#5 Communities are actually comprised of relatives

I’ve written before about Ketto, so I won’t elaborate too much more about Jamaican communities like Ketto here. But I just love the fact that many Jamaican families divide a plot of land and build their homes next to each other because it ultimately strengthens their bonds and overall sense of community. Everyone tends to look out for each other in the sense that you can leave your doors unlocked or let your kids roam a bit without really worrying.  These days, the same isn’t true in the U.S., especially not in big cities like L.A.

Jave + cousins who live in the same yard
Jave + cousins who live in the same yard
#6 Dogs are still dogs

I’m a dog lover. Let’s start with that. I absolutely love dogs. But, I get soooooooo annoyed here in the U.S. when I see people dress their dogs up in clothes or push them around in strollers. I often wonder what really goes through dogs’ minds when their owners subject them to such treatment because after all, they are descendants of wolves!

Jamaica

So it’s rather refreshing when I go to Jamaica and see that dogs are still dogs. While I’m not opposed to having a house trained dog, in Jamaica, dogs live outside and they have a job which is to guard the yard. And they do it well. Jamaican yard dogs can be downright vicious, actually. While most Jamaicans I know treat their dogs well, they are still treated like dogs as opposed to children. And as much as I love dogs, that’s refreshing.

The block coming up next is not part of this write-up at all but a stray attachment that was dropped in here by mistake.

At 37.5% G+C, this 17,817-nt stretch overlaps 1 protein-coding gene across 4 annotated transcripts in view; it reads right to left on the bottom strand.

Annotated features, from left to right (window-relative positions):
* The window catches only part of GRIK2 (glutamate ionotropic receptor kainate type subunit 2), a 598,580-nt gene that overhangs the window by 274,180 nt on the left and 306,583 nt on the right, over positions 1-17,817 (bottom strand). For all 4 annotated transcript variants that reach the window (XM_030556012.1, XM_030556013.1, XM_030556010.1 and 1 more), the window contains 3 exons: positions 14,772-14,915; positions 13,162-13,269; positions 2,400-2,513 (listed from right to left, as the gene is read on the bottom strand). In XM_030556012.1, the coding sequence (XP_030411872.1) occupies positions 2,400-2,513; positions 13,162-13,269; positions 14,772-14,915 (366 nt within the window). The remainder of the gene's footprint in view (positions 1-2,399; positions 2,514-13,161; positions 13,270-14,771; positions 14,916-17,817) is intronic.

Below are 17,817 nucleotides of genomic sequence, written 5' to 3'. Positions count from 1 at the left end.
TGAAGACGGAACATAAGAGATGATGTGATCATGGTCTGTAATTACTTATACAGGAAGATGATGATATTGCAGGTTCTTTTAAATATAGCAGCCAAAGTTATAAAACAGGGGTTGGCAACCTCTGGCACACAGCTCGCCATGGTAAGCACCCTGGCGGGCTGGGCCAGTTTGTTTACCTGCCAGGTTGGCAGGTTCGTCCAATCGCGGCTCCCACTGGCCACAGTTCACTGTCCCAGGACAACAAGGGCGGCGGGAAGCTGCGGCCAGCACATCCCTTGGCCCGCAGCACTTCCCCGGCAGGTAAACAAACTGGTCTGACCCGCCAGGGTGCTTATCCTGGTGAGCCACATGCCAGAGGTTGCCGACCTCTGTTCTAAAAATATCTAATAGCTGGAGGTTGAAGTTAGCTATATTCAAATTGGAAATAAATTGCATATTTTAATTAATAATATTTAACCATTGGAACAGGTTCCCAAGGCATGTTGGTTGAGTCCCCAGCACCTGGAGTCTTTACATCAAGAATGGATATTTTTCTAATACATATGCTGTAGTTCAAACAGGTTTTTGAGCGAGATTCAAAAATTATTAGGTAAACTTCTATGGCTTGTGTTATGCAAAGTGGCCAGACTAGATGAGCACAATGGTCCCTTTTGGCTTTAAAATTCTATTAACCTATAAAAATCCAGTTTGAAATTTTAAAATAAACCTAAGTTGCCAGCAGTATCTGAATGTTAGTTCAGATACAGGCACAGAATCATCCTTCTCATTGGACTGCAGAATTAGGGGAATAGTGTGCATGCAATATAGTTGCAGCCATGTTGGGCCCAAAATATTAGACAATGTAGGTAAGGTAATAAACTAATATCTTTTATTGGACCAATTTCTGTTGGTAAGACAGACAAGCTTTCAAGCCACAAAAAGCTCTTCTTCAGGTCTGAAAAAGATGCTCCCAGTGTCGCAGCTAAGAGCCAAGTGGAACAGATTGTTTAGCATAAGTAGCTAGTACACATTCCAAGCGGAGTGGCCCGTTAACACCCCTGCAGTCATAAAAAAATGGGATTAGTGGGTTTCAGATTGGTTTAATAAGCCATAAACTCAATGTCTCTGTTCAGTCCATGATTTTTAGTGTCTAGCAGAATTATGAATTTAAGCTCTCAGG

#7 They communicate through grunts & groans

It’s not just patois that you have to catch onto when you’re conversing with Jamaicans – you’ll also quickly learn that they communicate through various grunts and groans. It’s sometimes comical to listen to Jave on the phone as I try to decipher what the different inflections of his grunts and groans actually mean.

#8 They’ll usually send you home with something to boil into a tea

I recall one time when I visited Jave in Jamaica before he immigrated here, I kept raving about the lemongrass tea he brewed for me each morning at breakfast. So when it was time for me to leave, he put some in a baggie labeled “bush weed” (because that’s what locals call it). I laughed, and after thanking him, I told him that there was no way I was going to even attempt to smuggle a baggie labeled “bush weed” through Customs.

During our recent visit, Jave’s mom sent him home with a bag of dried Neem tree leaves for his blood pressure which he managed to smuggle through Customs with a straight face.

Neem tree leaves

I love that Jamaicans know which plants can help remedy certain health issues. Jave’s knowledge of natural remedies is incredible thanks to his mom and grandmom who’ve shared their expertise with him throughout his life.

#9 They wear their best gear to travel + the whole family comes to bid them farewell at the airport

When Jamaicans travel “to foreign” as they call it, they’ll arrive for their flight in their best clothes. Jave used to always pop tags off his brand new airplane outfits when we first started traveling together, but he quickly learned that comfort trumps appearances when it comes to long flights abroad.

Also, Jamaican travelers will often arrive at the airport with several relatives in tow to see them off for their flight.

#10 They all break out cartons of cook shop food on the plane

A funny thing happens when you’re on an airplane departing from Jamaica. Once the cabin crew starts beverage service, you’ll often see your Jamaican seatmates break out cartons of cook shop food to enjoy in flight. Jave and I were no exception, but we actually got too hungry and devoured ours before boarding the plane.